5 of 5 people found the following review helpful
4.0 out of 5 stars An impoverished past treads upon the future 9 Jan 2005
By Luan Gaines - Published on
At the beginning of the 20th century, family was the backbone of a country on the brink of industrialization; it was this very progress that eventually shattered the family unit, as children left their ancestral farms to find work in the cities. Propelled into a fast-moving future, men adapted to opportunities never before available. The whole structure collapsed for the working class with the onset of the Great Depression of the 1930's. Jobs were scarce, companies were forced to close their doors and unemployment rose. The families who clung to each other during the Depression determined never to know that bone-chilling fear again, forever haunted by their lack of security.

Coulson reaches back into those desperate years, isolating one family and their travails to illustrate the hardships of working class Americans. The Tollman's have a home in Cleveland, but are forced by reduced circumstances to live in the country for a year. Ensconced in a tent, they are frozen by winter's chill, drenched by spring rain and anxious for relief. This is a pivotal time for the oldest Tollman boys, Phil and Stephen, as they wander the ice-crusted fields, climbing the barren trees of winter, burdened by the weight of a family touched by recent tragedy. By the time they return to Cleveland, their mother has gone blind and their father a mere shell of his former self.

The dark and brooding Phil and light-haired, sensitive Stephen both fall in love with a vital young woman, Katherine Lennox, a pianist and social activist with an enthusiasm for life that draws both young men to her like moths to flame. Their fated triangle plays out, permanently changing all of their lives; a great lesson of the heart for Katherine; a plunge into unexpected waters for Phil; and a reality-check for Stephen.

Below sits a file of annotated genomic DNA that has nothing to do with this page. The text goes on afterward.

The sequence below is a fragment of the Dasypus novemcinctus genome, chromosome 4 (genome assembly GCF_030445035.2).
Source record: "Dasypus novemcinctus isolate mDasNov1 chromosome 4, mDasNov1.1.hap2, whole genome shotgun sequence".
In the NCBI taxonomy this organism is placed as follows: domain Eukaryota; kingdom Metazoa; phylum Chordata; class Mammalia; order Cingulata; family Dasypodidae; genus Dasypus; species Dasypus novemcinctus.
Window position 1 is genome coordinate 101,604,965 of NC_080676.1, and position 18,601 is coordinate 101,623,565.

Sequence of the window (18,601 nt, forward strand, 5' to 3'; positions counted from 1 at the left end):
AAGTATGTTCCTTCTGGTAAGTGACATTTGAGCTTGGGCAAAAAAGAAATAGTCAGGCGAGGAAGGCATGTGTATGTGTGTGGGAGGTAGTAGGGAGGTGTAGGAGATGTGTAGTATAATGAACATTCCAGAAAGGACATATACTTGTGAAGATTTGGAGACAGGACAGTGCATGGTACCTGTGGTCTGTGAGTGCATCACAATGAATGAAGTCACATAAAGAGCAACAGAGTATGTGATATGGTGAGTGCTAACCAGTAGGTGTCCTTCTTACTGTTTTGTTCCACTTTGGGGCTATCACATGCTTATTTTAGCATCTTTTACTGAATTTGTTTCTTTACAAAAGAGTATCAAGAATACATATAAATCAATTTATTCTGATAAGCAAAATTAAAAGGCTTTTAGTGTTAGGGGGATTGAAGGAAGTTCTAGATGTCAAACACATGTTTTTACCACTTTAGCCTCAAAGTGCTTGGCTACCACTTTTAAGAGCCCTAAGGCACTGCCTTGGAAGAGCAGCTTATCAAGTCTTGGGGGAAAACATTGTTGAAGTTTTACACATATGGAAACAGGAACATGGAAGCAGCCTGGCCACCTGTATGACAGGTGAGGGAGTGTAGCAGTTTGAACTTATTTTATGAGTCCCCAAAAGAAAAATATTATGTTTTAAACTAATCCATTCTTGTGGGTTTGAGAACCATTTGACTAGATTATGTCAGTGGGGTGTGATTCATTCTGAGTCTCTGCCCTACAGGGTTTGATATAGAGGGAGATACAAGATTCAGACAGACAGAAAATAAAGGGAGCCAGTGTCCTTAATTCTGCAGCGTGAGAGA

Phil, desperately unhappy, bludgeons his way through the following years, floundering in his discontent, while Stephen, a confirmed bachelor, remains in his brother's shadow, playing both a supportive and a taunting role. Their love-hate relationship is predominately founded on affection, the brothers tied inextricably to their past, unsettled by a future that covers five generations by the end of the story.

The female characters are strong and sensitive, offering the young men guidance and approval; yet they cannot alter the father's abandonment or Phil's helpless rage against an unfair life. Yet the family endures, mother, sons, daughter-in-law and grandchildren, passing from one generation to the next, their personal stories lost in the progress of a rapidly changing society.

This poignant novel about a family and a country coming-of-age is defined by the tragedy and foolish choices of their earliest years. The weight of the novel is redeemed through its poetic language and vision of a world as yet unsullied by disappointment and grief, by the innocence of two young boys who long to protect their mother and siblings from the encroaching poverty. The emotional trauma of the year of the tent has ill-prepared these young men for the challenges they will face in their lives, crippled by old resentments, yet dedicated to one another since boyhood.

Coulson balances the heartbreak of reality with scenes of unearthly beauty, the trembling thunder of trains racing across the tracks, the tenderness and passion of first love and the impulsive yearning of young men for a world that has a place for them. The fully-fleshed characters remind us that the stories of our ancestors may be obscured by time, but are no less relevant today, that once they knew the bright promise of youth and paid the price of their dreams. Luan Gaines/2005.
2 of 2 people found the following review helpful
5.0 out of 5 stars Lucidly and impeccably rendered ... 21 Oct 2009
By JR - Published on
... a poignant and beautifully layered story ... deft with marveling resonance, this debut novel abounds with life and wonder.